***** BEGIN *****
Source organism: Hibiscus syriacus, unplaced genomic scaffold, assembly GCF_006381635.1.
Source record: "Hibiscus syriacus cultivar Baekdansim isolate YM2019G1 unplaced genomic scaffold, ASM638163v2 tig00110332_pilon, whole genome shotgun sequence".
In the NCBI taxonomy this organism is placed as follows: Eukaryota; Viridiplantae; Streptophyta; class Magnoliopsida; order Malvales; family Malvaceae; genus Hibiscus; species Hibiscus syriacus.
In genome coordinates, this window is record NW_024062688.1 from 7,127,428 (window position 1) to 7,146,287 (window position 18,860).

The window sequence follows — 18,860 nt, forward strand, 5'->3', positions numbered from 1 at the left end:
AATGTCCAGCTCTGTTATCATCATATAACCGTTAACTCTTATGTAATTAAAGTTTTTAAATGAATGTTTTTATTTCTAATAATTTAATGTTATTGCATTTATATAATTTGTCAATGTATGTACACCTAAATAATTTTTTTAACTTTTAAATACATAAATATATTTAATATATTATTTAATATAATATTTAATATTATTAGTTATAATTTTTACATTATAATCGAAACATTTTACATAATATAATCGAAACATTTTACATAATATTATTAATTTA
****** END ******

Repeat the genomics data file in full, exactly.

Source organism: Hibiscus syriacus, unplaced genomic scaffold, assembly GCF_006381635.1.
Source record: "Hibiscus syriacus cultivar Baekdansim isolate YM2019G1 unplaced genomic scaffold, ASM638163v2 tig00110332_pilon, whole genome shotgun sequence".
In the NCBI taxonomy this organism is placed as follows: Eukaryota; Viridiplantae; Streptophyta; class Magnoliopsida; order Malvales; family Malvaceae; genus Hibiscus; species Hibiscus syriacus.
In genome coordinates, this window is record NW_024062688.1 from 7,127,428 (window position 1) to 7,146,287 (window position 18,860).

The window sequence follows — 18,860 nt, forward strand, 5'->3', positions numbered from 1 at the left end:
AATGTCCAGCTCTGTTATCATCATATAACCGTTAACTCTTATGTAATTAAAGTTTTTAAATGAATGTTTTTATTTCTAATAATTTAATGTTATTGCATTTATATAATTTGTCAATGTATGTACACCTAAATAATTTTTTTAACTTTTAAATACATAAATATATTTAATATATTATTTAATATAATATTTAATATTATTAGTTATAATTTTTACATTATAATCGAAACATTTTACATAATATAATCGAAACATTTTACATAATATTATTAATTTA